Language, software, photography and food

Avoiding Bias in Software Job Ads

Many technology businesses are trying to do the right thing by hiring for diversity. I’ve seen a few examples of job ads from companies who clearly have so little experience writing job ads, or spend so little time thinking about what the ad is saying, that they end up offending their target readership.

If you want to attract the right people to your business, you have to be the kind of business that those people would be proud to work for. Attention to detail in a job ad, especially in software development, is at least as important as attention to detail in a CV/resume. It’s important to pay attention to gender, sexual orientation, and culture in your job description.

Fill your ad full of detail, but keep it neutral.

You want to have an ad that gives all the important details about your company and about the available position. To keep this brief, I am going to assume that you have spent loads of time making sure the work environment is someplace people want to be. You will want to tell potential hires about the things that make your company special. Spend some time talking about culture.

Also take the time to write about the kind of person you see in the position you’d like to fill. What sort of personality would best fit your company? What kind of approach to problem-solving would be the best fit for your team? If your team spend time together outside of work, talk about it. Talk about your product or your clients. The important thing is to provide plenty of detail about who you are, where you would like to be, and who you think could help you get there. You may overlook some details, but if you describe your needs accurately, the right person may just figure out what is missing and fill in the gaps.

If you are already using a particular software stack, then certainly mention it, but no one wants to read a list of technologies packaged as a job ad. If your goal is to solve a problem, then describe your problem and let the experts figure out whether they are a good match.

The same rule also applies to other aspects of the person you want to hire. Keep your ad neutral by avoiding bias and the best applicants will select themselves.

Avoid gender bias.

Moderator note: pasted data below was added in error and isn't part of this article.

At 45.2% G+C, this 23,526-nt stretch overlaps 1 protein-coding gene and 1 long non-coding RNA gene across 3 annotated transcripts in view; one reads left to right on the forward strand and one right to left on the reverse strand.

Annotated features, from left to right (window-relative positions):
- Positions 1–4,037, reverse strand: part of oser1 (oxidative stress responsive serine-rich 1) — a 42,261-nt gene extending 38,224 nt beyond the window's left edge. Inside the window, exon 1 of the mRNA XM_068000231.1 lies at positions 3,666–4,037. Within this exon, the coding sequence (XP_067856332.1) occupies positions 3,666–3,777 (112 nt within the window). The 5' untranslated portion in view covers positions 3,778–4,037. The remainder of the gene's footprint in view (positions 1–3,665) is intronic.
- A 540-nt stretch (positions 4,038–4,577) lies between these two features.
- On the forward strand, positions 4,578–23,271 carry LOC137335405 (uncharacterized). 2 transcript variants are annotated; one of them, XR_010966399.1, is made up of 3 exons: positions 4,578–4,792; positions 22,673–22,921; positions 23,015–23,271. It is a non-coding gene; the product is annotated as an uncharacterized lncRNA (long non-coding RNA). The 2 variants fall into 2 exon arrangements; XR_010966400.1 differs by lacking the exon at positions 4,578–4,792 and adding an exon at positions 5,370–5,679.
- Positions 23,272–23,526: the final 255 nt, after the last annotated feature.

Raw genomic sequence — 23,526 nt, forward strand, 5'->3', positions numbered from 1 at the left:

Specifying gender in your job ad is tantamount to specifying race, age, or religion in your ad, and should be avoided at all costs. There is practically no way you can write a gender-specific job ad without stereotyping people, so this practice is best avoided.

Don’t assume things about your target readership. For example, talking about someone’s girlfriend, boyfriend, husband or wife is a big no-no unless you include every permutation and give them all equal billing in your ad (or resort to “spouse” or “partner”). Since that can end up being unreadable, I suggest you keep the ad copy gender-neutral.

It’s also worth noting that gender is a very fuzzy concept and cannot be determined by biology. Many of us have put our foot in it at some point in interviews with people who present (to us) as one gender, but identify as another. The best rule I can think of for avoiding embarrassment is to look at how the applicants refer to themselves and use their own terms when talking about them. Fortunately for hiring managers, people with non-obvious gender identity are used to people struggling a bit, so any effort tends to be appreciated.

Be aware of cultural bias, especially in religious traditions.

What is normal for you may not be normal for someone else. You can expect people to adapt to many things to fit in, but religious traditions involve fundamental beliefs and should be respected. Among other things, these traditions affect how people dress, what they eat, and their need for personal time during the day and evenings and weekends.

For example, don’t assume that everyone considers the consumption of alcohol to be a bonus. The “fridge fully stocked with beer” line may be entirely appropriate to my culture (and socialisation), but every time I read it, I cringe inwardly on behalf of the vast numbers of people who find the notion unwelcoming or offensive.

Avoid language bias.

Being too specific about language can appear unwelcoming for people who are not native to your area. Advertise native proficiency in a language only when it’s really required by the job: “good” or “very good” is usually enough. If language is going to be a problem, it will become evident in your communication during the application process.

Let’s not talk about sex (in professional settings).

Finally, assuming things about the reader’s sexual orientation should be avoided at all costs, and any discussion of sexual orientation or preference should be avoided. I have seen very few job descriptions where sexual preference was at all relevant, and you’ll probably know if the position you’re advertising is the exception.

Let me know what you think!

I’d love to hear about your experiences reading and writing job ads. Do you think these criteria cover enough cases, or is something missing? Maybe my list is too long? Please let me know what you think by commenting below.